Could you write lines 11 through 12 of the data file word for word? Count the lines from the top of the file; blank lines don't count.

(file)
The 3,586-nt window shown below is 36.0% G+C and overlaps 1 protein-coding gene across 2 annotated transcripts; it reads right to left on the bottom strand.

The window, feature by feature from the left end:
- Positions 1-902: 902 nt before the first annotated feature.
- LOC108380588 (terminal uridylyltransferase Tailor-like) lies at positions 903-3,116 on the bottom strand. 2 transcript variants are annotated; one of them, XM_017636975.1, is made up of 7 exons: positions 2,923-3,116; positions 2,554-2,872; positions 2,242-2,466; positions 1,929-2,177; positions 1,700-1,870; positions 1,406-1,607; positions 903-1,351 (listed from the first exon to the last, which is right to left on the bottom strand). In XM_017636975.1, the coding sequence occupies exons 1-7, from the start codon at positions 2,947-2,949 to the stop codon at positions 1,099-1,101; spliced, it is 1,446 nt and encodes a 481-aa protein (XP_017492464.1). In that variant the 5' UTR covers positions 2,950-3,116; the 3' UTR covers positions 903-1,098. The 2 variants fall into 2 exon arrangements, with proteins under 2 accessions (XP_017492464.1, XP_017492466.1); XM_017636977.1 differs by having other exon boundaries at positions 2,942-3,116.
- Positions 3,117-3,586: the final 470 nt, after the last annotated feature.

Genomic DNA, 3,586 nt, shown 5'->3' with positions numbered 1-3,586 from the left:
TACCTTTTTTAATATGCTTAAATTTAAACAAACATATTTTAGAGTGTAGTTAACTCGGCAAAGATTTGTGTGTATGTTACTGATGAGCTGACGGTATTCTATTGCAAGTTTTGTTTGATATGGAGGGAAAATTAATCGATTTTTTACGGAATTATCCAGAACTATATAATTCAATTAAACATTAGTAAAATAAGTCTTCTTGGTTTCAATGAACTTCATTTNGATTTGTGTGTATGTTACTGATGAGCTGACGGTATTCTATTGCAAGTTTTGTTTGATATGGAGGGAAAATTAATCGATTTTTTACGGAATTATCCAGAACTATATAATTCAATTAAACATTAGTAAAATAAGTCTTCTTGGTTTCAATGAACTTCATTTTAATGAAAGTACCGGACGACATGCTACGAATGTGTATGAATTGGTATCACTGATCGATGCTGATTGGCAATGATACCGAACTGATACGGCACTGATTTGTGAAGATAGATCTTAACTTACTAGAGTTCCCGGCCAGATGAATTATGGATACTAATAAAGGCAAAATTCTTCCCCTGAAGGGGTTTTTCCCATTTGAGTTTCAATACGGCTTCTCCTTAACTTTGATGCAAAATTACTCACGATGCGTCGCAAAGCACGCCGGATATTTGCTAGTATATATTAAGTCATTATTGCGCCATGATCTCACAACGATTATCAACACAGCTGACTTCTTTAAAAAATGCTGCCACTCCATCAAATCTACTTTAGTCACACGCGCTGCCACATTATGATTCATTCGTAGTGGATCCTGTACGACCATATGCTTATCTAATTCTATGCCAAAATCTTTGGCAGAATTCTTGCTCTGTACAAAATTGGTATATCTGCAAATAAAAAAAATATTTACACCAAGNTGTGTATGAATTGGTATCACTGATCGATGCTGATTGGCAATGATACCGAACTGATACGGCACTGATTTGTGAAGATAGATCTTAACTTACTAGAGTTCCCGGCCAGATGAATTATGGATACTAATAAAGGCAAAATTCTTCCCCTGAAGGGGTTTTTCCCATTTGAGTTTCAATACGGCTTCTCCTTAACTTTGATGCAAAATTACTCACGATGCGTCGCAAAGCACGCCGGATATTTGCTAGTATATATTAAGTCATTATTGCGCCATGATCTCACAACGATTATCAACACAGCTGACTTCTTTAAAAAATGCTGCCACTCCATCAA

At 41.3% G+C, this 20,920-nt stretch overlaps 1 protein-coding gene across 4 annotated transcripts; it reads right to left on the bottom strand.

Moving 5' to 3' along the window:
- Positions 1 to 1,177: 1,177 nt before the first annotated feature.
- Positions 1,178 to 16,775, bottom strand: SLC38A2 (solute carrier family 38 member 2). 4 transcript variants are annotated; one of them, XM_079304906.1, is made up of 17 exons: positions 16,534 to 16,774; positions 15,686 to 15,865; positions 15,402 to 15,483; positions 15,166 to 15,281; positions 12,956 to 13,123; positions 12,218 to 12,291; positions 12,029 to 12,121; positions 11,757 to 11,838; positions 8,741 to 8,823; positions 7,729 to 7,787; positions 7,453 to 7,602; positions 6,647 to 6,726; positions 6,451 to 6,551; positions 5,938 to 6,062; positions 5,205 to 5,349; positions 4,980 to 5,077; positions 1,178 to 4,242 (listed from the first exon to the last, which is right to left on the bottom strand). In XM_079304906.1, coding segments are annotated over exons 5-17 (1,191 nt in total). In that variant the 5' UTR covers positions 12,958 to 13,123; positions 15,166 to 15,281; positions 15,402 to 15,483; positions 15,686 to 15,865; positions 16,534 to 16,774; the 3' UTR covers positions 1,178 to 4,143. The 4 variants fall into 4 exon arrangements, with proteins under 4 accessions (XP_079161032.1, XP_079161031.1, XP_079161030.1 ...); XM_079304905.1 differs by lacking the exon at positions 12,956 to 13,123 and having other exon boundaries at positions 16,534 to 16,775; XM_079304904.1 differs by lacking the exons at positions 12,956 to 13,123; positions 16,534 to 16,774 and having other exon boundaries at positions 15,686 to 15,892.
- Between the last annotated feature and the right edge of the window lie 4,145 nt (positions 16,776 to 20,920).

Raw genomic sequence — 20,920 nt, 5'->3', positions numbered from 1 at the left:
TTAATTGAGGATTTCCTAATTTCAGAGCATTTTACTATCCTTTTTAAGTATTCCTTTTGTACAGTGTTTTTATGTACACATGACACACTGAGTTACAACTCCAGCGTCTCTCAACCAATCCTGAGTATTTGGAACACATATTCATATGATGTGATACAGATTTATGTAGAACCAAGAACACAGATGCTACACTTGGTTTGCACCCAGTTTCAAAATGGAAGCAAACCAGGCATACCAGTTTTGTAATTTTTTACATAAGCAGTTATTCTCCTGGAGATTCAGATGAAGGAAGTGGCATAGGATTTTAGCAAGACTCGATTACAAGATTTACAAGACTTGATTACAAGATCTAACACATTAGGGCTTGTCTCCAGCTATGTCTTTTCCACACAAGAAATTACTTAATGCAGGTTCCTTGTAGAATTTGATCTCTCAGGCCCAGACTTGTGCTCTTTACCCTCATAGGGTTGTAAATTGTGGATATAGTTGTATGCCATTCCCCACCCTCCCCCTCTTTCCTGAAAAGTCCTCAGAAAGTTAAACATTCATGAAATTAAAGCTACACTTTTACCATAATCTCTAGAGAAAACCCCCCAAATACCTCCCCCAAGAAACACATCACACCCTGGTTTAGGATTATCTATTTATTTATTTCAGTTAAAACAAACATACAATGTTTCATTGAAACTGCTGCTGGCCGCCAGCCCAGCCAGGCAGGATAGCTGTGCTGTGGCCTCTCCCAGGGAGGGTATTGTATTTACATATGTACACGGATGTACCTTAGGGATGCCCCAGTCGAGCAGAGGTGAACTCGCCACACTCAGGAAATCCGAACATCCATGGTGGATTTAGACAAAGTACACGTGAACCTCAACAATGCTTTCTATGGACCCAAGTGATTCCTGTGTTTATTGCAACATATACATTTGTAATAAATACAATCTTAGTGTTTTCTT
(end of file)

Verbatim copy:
- Positions 1,178 to 16,775, bottom strand: SLC38A2 (solute carrier family 38 member 2). 4 transcript variants are annotated; one of them, XM_079304906.1, is made up of 17 exons: positions 16,534 to 16,774; positions 15,686 to 15,865; positions 15,402 to 15,483; positions 15,166 to 15,281; positions 12,956 to 13,123; positions 12,218 to 12,291; positions 12,029 to 12,121; positions 11,757 to 11,838; positions 8,741 to 8,823; positions 7,729 to 7,787; positions 7,453 to 7,602; positions 6,647 to 6,726; positions 6,451 to 6,551; positions 5,938 to 6,062; positions 5,205 to 5,349; positions 4,980 to 5,077; positions 1,178 to 4,242 (listed from the first exon to the last, which is right to left on the bottom strand). In XM_079304906.1, coding segments are annotated over exons 5-17 (1,191 nt in total). In that variant the 5' UTR covers positions 12,958 to 13,123; positions 15,166 to 15,281; positions 15,402 to 15,483; positions 15,686 to 15,865; positions 16,534 to 16,774; the 3' UTR covers positions 1,178 to 4,143. The 4 variants fall into 4 exon arrangements, with proteins under 4 accessions (XP_079161032.1, XP_079161031.1, XP_079161030.1 ...); XM_079304905.1 differs by lacking the exon at positions 12,956 to 13,123 and having other exon boundaries at positions 16,534 to 16,775; XM_079304904.1 differs by lacking the exons at positions 12,956 to 13,123; positions 16,534 to 16,774 and having other exon boundaries at positions 15,686 to 15,892.
- Between the last annotated feature and the right edge of the window lie 4,145 nt (positions 16,776 to 20,920).